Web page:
OBJECTIVE: In medically high-risk patients the choice between carotid artery stenting (CAS) and carotid endarterectomy (CEA) can be difficult. The purpose of this study was to compare risk-stratified outcomes of CAS and CEA. METHODS: Patients who underwent isolated primary CEA (n = 11,336) or primary CAS (n = 544) at 29 centers in the Vascular Study Group of New England were analyzed (2003-2013); patients with previous ipsilateral CEA or CAS, or concomitant coronary artery bypass graft were excluded. A medical risk score based on predicted 5-year mortality was developed for each patient using a Cox proportional hazards model. Patients in the highest risk score quartile were termed high-risk (vs normal-risk for the other three quartiles). Medically high-risk patients had a 5-year survival of 65% and comprised 23% of CEA and 25% of CAS patients. Risk-stratified outcomes were compared within neurologically symptomatic and asymptomatic patients. RESULTS: Among asymptomatic patients, rates of in-hospital stroke and/or death were not different between CAS and CEA in normal and high-risk cohorts, ranging from 0.7% in normal-risk CEA patients to 1.6% in high-risk CAS patients. In symptomatic patients, significantly worse outcomes were seen with CAS compared with CEA in normal-risk and high-risk patients. Normal-risk symptomatic patients had a stroke or death rate of 1.3% with CEA, but 5.2% with CAS (P < .01). In high-risk symptomatic patients, the stroke or death rate was 1.5% with CEA and 9.3% with CAS (P < .01). No significant differences were seen between asymptomatic CEA and CAS within risk strata across secondary outcome measures of stroke, death, or myocardial infarction, and ipsilateral stroke, major stroke, or death. However, symptomatic high-risk CAS patients had significantly greater rates of all secondary outcomes compared with CEA except death, and symptomatic normal-risk CAS patients had only significantly greater rates of death and stroke, death, or myocardial infarction. CONCLUSIONS: In the Vascular Study Group of New England, asymptomatic normal- and high-risk patients do equally well after CEA or CAS. However, normal- and high-risk symptomatic patients have substantially worse outcomes with CAS compared with CEA. High medical risk alone might be an insufficient indication for CAS in symptomatic patients. rights reserved.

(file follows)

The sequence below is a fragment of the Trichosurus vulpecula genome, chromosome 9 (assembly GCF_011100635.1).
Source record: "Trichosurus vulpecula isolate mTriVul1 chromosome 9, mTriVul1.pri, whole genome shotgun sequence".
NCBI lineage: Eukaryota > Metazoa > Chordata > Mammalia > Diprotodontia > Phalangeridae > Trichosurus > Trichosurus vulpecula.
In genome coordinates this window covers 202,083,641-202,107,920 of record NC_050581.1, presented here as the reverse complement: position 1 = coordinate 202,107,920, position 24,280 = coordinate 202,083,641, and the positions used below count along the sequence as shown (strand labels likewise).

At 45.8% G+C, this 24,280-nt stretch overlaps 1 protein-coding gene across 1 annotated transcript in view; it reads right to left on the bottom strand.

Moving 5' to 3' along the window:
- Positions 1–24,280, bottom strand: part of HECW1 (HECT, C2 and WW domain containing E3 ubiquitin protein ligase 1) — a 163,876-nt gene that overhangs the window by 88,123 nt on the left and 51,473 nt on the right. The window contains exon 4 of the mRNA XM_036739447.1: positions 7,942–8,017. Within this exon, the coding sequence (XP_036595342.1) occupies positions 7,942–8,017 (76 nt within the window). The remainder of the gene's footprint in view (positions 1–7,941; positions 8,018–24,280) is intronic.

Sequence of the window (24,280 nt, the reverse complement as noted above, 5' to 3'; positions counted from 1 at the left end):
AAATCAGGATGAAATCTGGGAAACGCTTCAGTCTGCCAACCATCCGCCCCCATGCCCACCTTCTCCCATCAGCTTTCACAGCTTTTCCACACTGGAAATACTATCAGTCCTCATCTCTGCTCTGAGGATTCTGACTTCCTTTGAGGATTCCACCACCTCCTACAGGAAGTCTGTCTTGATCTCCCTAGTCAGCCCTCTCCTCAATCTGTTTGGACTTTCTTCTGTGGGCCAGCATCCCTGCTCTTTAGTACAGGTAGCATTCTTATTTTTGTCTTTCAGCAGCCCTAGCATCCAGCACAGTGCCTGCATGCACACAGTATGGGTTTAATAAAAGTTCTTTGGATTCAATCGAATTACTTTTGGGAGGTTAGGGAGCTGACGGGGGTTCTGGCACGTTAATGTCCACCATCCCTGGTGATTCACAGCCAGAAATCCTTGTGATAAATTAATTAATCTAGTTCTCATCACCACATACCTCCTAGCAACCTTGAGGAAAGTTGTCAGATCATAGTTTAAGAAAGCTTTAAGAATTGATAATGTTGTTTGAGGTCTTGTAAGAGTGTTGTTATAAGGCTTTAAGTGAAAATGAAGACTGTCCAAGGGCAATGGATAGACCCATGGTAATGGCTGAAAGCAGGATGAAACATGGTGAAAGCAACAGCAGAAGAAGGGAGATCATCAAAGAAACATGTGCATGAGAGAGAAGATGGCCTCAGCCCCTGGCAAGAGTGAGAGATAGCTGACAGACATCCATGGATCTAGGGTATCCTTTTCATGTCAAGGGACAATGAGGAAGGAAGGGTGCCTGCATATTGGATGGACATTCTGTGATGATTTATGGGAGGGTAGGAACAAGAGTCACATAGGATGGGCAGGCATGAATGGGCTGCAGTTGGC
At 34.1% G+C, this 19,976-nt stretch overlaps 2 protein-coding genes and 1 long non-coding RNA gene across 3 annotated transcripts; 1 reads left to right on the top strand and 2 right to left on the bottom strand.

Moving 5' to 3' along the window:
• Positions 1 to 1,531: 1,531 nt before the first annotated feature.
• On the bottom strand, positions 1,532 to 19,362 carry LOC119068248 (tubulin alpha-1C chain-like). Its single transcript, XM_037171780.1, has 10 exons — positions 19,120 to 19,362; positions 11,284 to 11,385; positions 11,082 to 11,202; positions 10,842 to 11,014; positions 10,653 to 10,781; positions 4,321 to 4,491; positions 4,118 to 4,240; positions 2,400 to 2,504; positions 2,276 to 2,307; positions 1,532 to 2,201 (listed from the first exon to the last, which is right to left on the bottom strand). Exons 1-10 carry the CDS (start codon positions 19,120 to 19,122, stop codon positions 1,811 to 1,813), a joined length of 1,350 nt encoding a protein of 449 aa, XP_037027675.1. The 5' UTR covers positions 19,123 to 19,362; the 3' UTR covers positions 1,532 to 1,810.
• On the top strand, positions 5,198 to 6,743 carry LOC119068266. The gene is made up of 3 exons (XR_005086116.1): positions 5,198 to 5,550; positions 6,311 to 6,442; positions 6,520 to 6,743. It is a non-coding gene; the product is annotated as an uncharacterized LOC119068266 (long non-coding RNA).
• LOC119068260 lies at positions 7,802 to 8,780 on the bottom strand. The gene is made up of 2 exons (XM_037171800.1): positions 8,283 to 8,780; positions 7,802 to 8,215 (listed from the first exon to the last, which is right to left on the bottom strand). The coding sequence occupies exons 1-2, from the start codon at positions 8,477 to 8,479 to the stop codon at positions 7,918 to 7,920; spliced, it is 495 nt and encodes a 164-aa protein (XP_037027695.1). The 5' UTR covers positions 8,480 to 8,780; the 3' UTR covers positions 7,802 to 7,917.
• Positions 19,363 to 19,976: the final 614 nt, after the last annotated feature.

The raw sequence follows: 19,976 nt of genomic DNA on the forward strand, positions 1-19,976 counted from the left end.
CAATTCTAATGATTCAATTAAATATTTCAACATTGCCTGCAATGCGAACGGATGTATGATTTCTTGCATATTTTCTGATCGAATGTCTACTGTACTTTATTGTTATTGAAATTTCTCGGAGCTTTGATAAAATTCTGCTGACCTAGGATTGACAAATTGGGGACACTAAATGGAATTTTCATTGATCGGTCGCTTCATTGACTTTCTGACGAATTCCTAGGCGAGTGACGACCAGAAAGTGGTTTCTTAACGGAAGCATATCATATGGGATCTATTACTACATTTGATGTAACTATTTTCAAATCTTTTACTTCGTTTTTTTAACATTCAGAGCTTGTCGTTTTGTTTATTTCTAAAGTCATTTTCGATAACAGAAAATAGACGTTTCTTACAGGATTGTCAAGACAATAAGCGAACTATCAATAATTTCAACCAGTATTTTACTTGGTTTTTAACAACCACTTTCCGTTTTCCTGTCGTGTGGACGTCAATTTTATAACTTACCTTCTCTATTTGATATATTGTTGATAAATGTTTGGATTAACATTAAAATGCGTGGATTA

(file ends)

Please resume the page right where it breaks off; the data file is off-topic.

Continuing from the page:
OBJECTIVE: Our aim was to evaluate the effect of gender on early and late procedural and functional outcomes of lower extremity bypass (LEB). METHODS: We reviewed the records of 2576 patients (828 women; 32%) who underwent LEB for claudication or critical limb ischemia (CLI) in the Vascular Study Group of New England from 2003 to 2010. Logistic regression and proportional hazards models were used to adjust for potential confounding differences between genders. Morbidity, mortality, graft patency, freedom from major amputation, ambulation, and living status were analyzed postoperatively and over 1 year. RESULTS: Women were older (70 vs 68 years; P < .001), had more hypertension (89% vs 85%; P = .006), less coronary artery disease (35% vs 39%; P = .03), smoking (73% vs 88%; P < .001), and preoperative statin use (60% vs 64%; P = .04). Women were more likely to have CLI (76% vs 71%; P = .003), and ambulate with assistance at presentation (19% vs 16%; P = .02). Morbidity was similar except women had higher rates of reoperation for thrombosis (4% vs 2%; P < .001) without differences in major amputation (2% vs 1%; P = .13) or in-hospital mortality (1.7% vs 1.7%; P = .96). Women and men with claudication had similar 1-year graft patency rates. Women with CLI had lower rates of primary (hazard ratio [HR], 1.24; 95% confidence interval [CI], 1.03-1.48; P = .02), assisted primary (HR, 1.42; 95% CI, 1.15-1.76; P = .001) and secondary patency (HR, 1.40; 95% CI, 1.10-1.77; P = .006) during the first year compared with men. Freedom from amputation was similar for men and women with CLI (HR, 1.17; 95% CI, 0.84-1.63; P = .36). There were no differences in late survival between women and men with claudication (HR, 0.89; 95% CI, 0.60-1.31; P = .36) or CLI (HR, 0.94; 95% CI, 0.81-1.09; P = .39). More female claudicants were not independently ambulatory at discharge (30% vs 19%; P = .002) and were discharged to a nursing home (15% vs 5%; P < .001) but these differences did not persist at 1 year. Women with CLI were more likely to be nonambulatory at discharge (13% vs 9%; P = .006) and at 1 year (13% vs 8%; P < .001). More women with CLI were discharged to a nursing home (44% vs 35%; P = .01) and resided there at 1 year (11% vs 7%; P = .02). CONCLUSIONS: Women have complication rates similar to men with inferior early and late functional outcomes after LEB. The reduced patency rates in women with CLI did not translate into differences in limb salvage. These findings might help define physician and patient expectations for women before revascularization. rights reserved.